New International Version
and the sin they have committed becomes known, they must bring as their offering for the sin they committed a female goat without defect.
King James Bible
Or if his sin, which he hath sinned, come to his knowledge: then he shall bring his offering, a kid of the goats, a female without blemish, for his sin which he hath sinned.
Darby Bible Translation
if his sin, which he hath sinned, come to his knowledge, then he shall bring his offering, a goat, a female without blemish, for his sin which he hath sinned.
World English Bible
if his sin, which he has sinned, is made known to him, then he shall bring for his offering a goat, a female without blemish, for his sin which he has sinned.
Young's Literal Translation
or his sin which he hath sinned hath been made known unto him, then he hath brought in his offering, a kid of the goats, a perfect one, a female, for his sin which he hath sinned,
Leviticus 4:28 Parallel
CommentaryClarke's Commentary on the Bible
The common people - עם הארץ am haarets, the people of the land, that is, any individual who was not a priest, king, or ruler among the people; any of the poor or ordinary sort. Any of these, having transgressed through ignorance, was obliged to bring a lamb or a kid, the ceremonies being nearly the same as in the preceding cases. The original may denote the very lowest of the people, the laboring or agricultural classes.
The law relative to the general cases of sins committed through ignorance, and the sacrifices to be offered on such occasions, so amply detailed in this chapter, may be thus recapitulated. For all sins and transgressions of this kind committed by the people, the prince, and the priest, they must offer expiatory offerings. The person so sinning must bring the sacrifice to the door of the tabernacle, and lay his hands upon its head, as in a case already referred to, acknowledging the sacrifice to be his, that he needed it for his transgression; and thus he was considered as confessing his sin, and the sin was considered as transferred to the animal, whose blood was then spilt to make an atonement. See Clarke on Leviticus 1:4 (note). Such institutions as these could not be considered as terminating in themselves, they necessarily had reference to something of infinitely higher moment; in a word, they typified Him whose soul was made an offering for sin, Isaiah 53:10. And taken out of this reference they seem both absurd and irrational. It is obviously in reference to these innocent creatures being brought as sin-offerings to God for the guilty that St. Paul alludes 2 Corinthians 5:21, where he says, He (God) made him to be sin (ἁμαρτιαν, a sin-offering) for us Who Knew No Sin, that we might be made the righteousness of God - holy and pure by the power and grace of God, in or through him. And it is worthy of remark, that the Greek word used by the apostle is the same by which the Septuagint, in more than fourscore places in the Pentateuch, translate the Hebrew word הטאה hattaah, sin, which in all those places our translation renders sin-offering. Even sins of ignorance cannot be unnoticed by a strict and holy law; these also need the great atonement: on which account we should often pray with David, Cleanse thou me from secret faults! Psalm 19:12. How little attention is paid to this solemn subject! Sins of this kind - sins committed sometimes ignorantly, and more frequently heedlessly, are permitted to accumulate in their number, and consequently in their guilt; and from this very circumstance we may often account for those painful desertions, as they are called, under which many comparatively good people labor. They have committed sins of ignorance or heedlessness, and have not offered the sacrifice which can alone avail in their behalf. How necessary in ten thousand cases is the following excellent prayer! "That it may please thee to give us true repentance; to forgive us all our sins, negligences, and ignorances; and to endue us with the grace of thy Holy Spirit, to amend our lives according to thy Holy Word." - Litany.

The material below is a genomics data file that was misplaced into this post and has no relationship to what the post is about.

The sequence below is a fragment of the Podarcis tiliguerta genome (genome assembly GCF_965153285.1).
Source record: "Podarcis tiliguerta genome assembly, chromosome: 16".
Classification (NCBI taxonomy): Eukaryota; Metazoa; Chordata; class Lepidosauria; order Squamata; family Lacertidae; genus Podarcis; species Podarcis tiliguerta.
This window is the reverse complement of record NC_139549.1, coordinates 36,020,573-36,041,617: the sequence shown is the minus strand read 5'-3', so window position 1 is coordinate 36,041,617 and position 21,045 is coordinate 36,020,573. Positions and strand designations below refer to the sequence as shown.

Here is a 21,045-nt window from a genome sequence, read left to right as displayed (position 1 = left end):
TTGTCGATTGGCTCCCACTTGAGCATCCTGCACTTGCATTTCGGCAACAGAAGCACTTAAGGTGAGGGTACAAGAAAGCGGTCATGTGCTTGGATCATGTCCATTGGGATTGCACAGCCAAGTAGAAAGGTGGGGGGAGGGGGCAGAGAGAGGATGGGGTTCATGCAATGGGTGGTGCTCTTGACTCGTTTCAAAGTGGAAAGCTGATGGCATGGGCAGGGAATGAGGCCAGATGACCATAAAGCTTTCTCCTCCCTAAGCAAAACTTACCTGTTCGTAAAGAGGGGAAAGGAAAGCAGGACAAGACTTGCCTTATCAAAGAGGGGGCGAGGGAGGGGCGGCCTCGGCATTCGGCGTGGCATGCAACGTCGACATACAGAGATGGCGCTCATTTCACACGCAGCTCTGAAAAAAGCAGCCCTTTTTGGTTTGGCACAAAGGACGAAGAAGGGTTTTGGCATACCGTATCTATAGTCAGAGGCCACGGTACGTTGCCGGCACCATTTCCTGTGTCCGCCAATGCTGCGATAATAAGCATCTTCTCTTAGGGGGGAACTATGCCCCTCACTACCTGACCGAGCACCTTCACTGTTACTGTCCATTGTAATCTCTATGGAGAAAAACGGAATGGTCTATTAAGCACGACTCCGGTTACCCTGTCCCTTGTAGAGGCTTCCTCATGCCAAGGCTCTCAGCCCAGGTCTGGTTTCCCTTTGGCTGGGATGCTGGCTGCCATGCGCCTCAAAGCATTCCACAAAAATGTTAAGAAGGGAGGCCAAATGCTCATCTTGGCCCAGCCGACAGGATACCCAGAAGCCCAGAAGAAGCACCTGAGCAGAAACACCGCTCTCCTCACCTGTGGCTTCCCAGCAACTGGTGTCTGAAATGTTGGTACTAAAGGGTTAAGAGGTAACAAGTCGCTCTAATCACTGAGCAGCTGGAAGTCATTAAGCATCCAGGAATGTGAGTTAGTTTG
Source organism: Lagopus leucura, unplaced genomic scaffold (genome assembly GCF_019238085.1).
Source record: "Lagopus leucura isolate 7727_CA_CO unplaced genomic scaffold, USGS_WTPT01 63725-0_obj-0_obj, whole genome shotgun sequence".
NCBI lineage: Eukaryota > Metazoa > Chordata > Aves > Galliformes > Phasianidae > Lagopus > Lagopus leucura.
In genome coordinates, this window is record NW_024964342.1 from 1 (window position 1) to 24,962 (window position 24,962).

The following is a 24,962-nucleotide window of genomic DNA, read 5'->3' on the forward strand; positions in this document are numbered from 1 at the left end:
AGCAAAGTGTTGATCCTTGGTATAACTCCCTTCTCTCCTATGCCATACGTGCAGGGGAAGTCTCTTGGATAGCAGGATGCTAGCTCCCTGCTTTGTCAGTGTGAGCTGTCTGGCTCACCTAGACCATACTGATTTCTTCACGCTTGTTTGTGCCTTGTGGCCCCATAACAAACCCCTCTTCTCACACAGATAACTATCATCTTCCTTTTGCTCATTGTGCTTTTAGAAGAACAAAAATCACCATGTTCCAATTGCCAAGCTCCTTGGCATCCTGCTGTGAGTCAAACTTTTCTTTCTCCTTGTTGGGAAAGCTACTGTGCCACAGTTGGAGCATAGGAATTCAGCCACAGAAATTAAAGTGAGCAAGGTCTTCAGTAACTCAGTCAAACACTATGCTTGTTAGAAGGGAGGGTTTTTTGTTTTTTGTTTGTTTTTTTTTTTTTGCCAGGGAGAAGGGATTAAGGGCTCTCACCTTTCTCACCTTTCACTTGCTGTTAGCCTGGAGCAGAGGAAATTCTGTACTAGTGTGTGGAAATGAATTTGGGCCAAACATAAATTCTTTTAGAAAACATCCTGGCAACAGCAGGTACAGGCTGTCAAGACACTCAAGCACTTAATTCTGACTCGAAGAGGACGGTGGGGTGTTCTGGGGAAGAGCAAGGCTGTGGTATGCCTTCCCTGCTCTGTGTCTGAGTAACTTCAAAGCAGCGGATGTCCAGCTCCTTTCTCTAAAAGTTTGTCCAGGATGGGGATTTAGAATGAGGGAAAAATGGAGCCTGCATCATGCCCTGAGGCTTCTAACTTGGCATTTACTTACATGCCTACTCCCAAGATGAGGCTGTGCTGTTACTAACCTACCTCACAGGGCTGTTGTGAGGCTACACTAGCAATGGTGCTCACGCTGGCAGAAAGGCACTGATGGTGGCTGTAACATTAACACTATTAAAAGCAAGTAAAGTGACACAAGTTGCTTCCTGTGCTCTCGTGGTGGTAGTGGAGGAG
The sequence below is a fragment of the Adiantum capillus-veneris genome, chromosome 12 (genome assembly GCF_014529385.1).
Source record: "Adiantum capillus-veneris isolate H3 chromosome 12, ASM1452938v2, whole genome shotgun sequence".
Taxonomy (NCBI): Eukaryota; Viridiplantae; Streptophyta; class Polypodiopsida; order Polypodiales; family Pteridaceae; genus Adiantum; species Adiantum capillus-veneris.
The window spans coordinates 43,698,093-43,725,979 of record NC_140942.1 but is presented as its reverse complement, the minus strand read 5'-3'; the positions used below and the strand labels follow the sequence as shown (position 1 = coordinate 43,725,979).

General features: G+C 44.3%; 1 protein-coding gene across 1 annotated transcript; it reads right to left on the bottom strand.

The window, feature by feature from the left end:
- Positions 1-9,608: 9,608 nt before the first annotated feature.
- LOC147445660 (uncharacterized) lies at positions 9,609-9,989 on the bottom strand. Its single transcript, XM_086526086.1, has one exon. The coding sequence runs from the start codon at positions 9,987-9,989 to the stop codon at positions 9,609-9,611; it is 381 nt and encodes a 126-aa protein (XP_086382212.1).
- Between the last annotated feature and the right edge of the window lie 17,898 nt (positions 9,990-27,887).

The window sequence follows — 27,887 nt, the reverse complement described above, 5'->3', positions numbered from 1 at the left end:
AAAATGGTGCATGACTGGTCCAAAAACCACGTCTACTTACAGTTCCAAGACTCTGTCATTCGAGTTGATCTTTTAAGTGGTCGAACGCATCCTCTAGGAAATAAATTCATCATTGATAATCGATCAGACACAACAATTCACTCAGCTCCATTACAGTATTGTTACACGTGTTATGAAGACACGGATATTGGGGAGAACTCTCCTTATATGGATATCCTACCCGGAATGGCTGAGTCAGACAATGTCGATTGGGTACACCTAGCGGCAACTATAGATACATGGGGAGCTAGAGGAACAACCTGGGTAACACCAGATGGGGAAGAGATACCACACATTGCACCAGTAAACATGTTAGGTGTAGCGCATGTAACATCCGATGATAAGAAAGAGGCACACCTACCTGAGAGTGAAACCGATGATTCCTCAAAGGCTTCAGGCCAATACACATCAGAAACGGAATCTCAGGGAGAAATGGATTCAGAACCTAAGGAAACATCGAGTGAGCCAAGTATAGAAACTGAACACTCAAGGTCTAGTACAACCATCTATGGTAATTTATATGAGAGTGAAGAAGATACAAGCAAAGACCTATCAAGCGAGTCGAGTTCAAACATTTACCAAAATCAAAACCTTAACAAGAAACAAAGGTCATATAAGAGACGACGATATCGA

Treasury of Scripture Knowledge
LibraryJohn's First Testimony to Jesus.
(Bethany Beyond Jordan, February, a.d. 27.) ^D John I. 19-34. ^d 19 And this is the witness of John [John had been sent to testify, "and" this is the matter of his testimony], when the Jews [The term "Jews" is used seventy times by John to describe the ruling classes of Judæa] sent unto him [In thus sending an embassy they honored John more than they ever honored Christ. They looked upon John as a priest and Judæan, but upon Jesus as a carpenter and Galilæan. It is probable that …
J. W. McGarvey—The Four-Fold Gospel
"'If the anointed priest sins, bringing guilt on the people, he must bring to the LORD a young bull without defect as a sin offering for the sin he has committed.
and the sin they committed becomes known, the assembly must bring a young bull as a sin offering and present it before the tent of meeting.
and the sin he has committed becomes known, he must bring as his offering a male goat without defect.
"'If someone brings a lamb as their sin offering, they are to bring a female without defect.
As a penalty for the sin they have committed, they must bring to the LORD a female lamb or goat from the flock as a sin offering; and the priest shall make atonement for them for their sin.
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